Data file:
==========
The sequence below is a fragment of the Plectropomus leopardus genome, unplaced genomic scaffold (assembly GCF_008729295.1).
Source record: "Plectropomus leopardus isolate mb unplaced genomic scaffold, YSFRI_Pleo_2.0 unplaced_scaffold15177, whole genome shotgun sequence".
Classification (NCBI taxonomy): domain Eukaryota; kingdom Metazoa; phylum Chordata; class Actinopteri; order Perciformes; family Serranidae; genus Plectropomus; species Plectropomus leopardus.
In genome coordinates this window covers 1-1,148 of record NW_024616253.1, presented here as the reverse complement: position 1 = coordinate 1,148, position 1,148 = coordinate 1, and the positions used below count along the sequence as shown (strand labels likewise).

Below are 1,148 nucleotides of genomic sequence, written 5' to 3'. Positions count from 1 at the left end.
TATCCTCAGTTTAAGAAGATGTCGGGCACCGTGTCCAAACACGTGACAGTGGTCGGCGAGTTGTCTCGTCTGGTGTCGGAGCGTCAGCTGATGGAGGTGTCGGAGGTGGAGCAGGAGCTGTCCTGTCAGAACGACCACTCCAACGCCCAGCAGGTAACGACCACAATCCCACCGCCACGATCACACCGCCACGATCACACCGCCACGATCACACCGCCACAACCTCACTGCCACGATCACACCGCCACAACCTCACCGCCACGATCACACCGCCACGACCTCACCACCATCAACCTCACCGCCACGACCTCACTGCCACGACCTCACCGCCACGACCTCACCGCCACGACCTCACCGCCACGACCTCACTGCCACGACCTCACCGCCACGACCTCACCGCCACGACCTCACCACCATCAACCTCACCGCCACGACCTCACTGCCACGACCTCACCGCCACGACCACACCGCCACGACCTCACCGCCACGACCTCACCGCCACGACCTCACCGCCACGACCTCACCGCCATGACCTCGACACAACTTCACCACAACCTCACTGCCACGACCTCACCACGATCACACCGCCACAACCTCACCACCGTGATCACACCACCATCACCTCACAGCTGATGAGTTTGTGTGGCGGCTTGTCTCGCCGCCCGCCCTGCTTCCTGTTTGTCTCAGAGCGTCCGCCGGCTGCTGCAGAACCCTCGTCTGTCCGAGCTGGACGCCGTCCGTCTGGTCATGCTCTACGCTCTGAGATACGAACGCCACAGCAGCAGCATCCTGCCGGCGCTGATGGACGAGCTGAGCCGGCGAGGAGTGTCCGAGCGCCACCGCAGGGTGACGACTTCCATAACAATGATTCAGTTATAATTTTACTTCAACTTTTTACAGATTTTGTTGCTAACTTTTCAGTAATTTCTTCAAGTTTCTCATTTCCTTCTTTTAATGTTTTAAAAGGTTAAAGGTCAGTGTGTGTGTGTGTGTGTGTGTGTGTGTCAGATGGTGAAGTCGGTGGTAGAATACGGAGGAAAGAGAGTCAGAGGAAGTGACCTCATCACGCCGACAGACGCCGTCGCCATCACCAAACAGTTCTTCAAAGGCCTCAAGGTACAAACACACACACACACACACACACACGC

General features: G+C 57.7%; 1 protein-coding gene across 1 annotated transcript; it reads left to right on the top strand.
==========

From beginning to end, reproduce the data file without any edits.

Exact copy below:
The sequence below is a fragment of the Plectropomus leopardus genome, unplaced genomic scaffold (assembly GCF_008729295.1).
Source record: "Plectropomus leopardus isolate mb unplaced genomic scaffold, YSFRI_Pleo_2.0 unplaced_scaffold15177, whole genome shotgun sequence".
Classification (NCBI taxonomy): domain Eukaryota; kingdom Metazoa; phylum Chordata; class Actinopteri; order Perciformes; family Serranidae; genus Plectropomus; species Plectropomus leopardus.
In genome coordinates this window covers 1-1,148 of record NW_024616253.1, presented here as the reverse complement: position 1 = coordinate 1,148, position 1,148 = coordinate 1, and the positions used below count along the sequence as shown (strand labels likewise).

Below are 1,148 nucleotides of genomic sequence, written 5' to 3'. Positions count from 1 at the left end.
TATCCTCAGTTTAAGAAGATGTCGGGCACCGTGTCCAAACACGTGACAGTGGTCGGCGAGTTGTCTCGTCTGGTGTCGGAGCGTCAGCTGATGGAGGTGTCGGAGGTGGAGCAGGAGCTGTCCTGTCAGAACGACCACTCCAACGCCCAGCAGGTAACGACCACAATCCCACCGCCACGATCACACCGCCACGATCACACCGCCACGATCACACCGCCACAACCTCACTGCCACGATCACACCGCCACAACCTCACCGCCACGATCACACCGCCACGACCTCACCACCATCAACCTCACCGCCACGACCTCACTGCCACGACCTCACCGCCACGACCTCACCGCCACGACCTCACCGCCACGACCTCACTGCCACGACCTCACCGCCACGACCTCACCGCCACGACCTCACCACCATCAACCTCACCGCCACGACCTCACTGCCACGACCTCACCGCCACGACCACACCGCCACGACCTCACCGCCACGACCTCACCGCCACGACCTCACCGCCACGACCTCACCGCCATGACCTCGACACAACTTCACCACAACCTCACTGCCACGACCTCACCACGATCACACCGCCACAACCTCACCACCGTGATCACACCACCATCACCTCACAGCTGATGAGTTTGTGTGGCGGCTTGTCTCGCCGCCCGCCCTGCTTCCTGTTTGTCTCAGAGCGTCCGCCGGCTGCTGCAGAACCCTCGTCTGTCCGAGCTGGACGCCGTCCGTCTGGTCATGCTCTACGCTCTGAGATACGAACGCCACAGCAGCAGCATCCTGCCGGCGCTGATGGACGAGCTGAGCCGGCGAGGAGTGTCCGAGCGCCACCGCAGGGTGACGACTTCCATAACAATGATTCAGTTATAATTTTACTTCAACTTTTTACAGATTTTGTTGCTAACTTTTCAGTAATTTCTTCAAGTTTCTCATTTCCTTCTTTTAATGTTTTAAAAGGTTAAAGGTCAGTGTGTGTGTGTGTGTGTGTGTGTGTGTCAGATGGTGAAGTCGGTGGTAGAATACGGAGGAAAGAGAGTCAGAGGAAGTGACCTCATCACGCCGACAGACGCCGTCGCCATCACCAAACAGTTCTTCAAAGGCCTCAAGGTACAAACACACACACACACACACACACACGC

General features: G+C 57.7%; 1 protein-coding gene across 1 annotated transcript; it reads left to right on the top strand.